Mali kidnap: Swiss woman freed in Timbuktu

In this Saturday, 14 April, 2012 photo, fighters from the Ansar Dine group, flying the group's black flag, instruct local residents in how to follow Sharia law, as they stop in a market area of Timbuktu, Mali.
Image caption Islamist rebels in Timbuktu are asking locals to abide by Sharia law

A Swiss woman abducted in the rebel-held north Malian town of Timbuktu more than a week ago is free, officials say.

The woman, a Christian missionary in her 40s, was handed over to a Swiss official by the group holding her, the Swiss foreign ministry said.

She was taken from her house by armed men soon after Timbuktu fell to separatist and Islamist rebels.

On Sunday, the Islamist group Ansar Dine said she was in its custody and that it wanted to free her.

In a statement, the Swiss foreign ministry said the woman had been taken to safety, and that she was in good health, "considering the circumstances".

It also thanked the authorities in Mali and Burkina Faso for their help in securing the woman's release.

The ministry declined to give her personal details, citing data protection laws, but news agency reports have named her as Beatrice Stockly.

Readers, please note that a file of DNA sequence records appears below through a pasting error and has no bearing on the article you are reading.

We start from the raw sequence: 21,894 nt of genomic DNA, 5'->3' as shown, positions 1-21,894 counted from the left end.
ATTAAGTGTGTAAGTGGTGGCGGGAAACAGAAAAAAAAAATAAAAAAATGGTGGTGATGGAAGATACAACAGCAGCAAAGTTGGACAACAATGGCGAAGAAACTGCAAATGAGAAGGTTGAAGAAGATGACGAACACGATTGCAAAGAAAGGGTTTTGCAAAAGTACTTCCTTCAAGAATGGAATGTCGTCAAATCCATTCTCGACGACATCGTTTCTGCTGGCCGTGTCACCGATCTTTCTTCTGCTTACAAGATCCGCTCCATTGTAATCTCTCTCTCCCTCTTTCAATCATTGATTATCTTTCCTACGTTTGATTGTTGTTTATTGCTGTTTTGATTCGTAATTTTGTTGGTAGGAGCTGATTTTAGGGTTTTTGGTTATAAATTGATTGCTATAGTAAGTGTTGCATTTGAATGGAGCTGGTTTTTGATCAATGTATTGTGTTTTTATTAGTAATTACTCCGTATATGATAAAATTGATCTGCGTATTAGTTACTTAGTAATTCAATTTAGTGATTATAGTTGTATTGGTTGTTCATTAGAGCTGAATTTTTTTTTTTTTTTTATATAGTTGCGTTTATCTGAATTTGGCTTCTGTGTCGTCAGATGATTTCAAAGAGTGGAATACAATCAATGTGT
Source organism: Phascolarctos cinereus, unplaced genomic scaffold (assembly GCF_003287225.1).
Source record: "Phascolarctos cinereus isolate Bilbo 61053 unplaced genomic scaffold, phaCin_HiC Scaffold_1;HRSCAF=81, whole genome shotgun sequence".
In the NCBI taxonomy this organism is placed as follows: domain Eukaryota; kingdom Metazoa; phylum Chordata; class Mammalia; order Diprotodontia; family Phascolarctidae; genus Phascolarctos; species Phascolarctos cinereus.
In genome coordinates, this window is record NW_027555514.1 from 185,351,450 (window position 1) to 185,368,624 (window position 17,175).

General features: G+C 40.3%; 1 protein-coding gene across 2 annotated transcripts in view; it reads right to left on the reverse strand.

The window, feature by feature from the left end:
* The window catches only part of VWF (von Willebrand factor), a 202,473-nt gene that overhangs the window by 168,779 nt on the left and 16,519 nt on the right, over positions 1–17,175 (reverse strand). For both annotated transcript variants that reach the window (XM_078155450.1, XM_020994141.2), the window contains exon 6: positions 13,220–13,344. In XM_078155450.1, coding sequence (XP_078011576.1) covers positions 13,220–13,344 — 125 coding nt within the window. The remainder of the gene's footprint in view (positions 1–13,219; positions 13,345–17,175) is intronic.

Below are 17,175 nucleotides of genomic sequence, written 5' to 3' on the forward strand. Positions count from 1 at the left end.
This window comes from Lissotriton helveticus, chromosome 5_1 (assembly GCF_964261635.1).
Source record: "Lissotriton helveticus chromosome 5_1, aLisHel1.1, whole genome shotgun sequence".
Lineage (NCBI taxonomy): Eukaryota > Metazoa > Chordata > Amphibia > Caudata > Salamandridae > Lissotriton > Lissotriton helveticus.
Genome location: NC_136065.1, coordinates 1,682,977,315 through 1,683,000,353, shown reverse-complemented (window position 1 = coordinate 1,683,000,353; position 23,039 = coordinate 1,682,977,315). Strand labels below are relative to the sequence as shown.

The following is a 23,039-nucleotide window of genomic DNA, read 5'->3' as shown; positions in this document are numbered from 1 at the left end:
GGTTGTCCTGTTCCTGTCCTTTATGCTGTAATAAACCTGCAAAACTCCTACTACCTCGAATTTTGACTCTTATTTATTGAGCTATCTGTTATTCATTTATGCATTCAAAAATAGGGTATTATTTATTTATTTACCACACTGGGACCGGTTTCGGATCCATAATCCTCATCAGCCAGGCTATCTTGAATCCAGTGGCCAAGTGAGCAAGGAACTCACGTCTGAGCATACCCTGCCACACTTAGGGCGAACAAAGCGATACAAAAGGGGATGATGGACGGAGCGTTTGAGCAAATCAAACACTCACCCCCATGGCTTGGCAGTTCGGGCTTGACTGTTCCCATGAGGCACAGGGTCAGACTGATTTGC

Eyewitnesses said that after the handover she boarded a helicopter that flew her to Burkina Faso.

Secular Tuareg rebels, along with Ansar Dine, completed a takeover of Timbuktu and the rest of northern Mali earlier this month after mutinous troops had overthrown President Amadou Toumani Toure in a coup, throwing the country into chaos.

Most foreigners fled Timbuktu at the time.

Facing sanctions from regional body Ecowas and unable to contain the rebellion in the north, the coup leaders later agreed to hand over power to civilian rule.

Since 2009, Switzerland has advised against travel to Mali, citing the risk of kidnap. After last month's coup, it advised all Swiss nationals in Mali to leave the country temporarily.

More on this story

Around the BBC

Related Internet links

The BBC is not responsible for the content of external Internet sites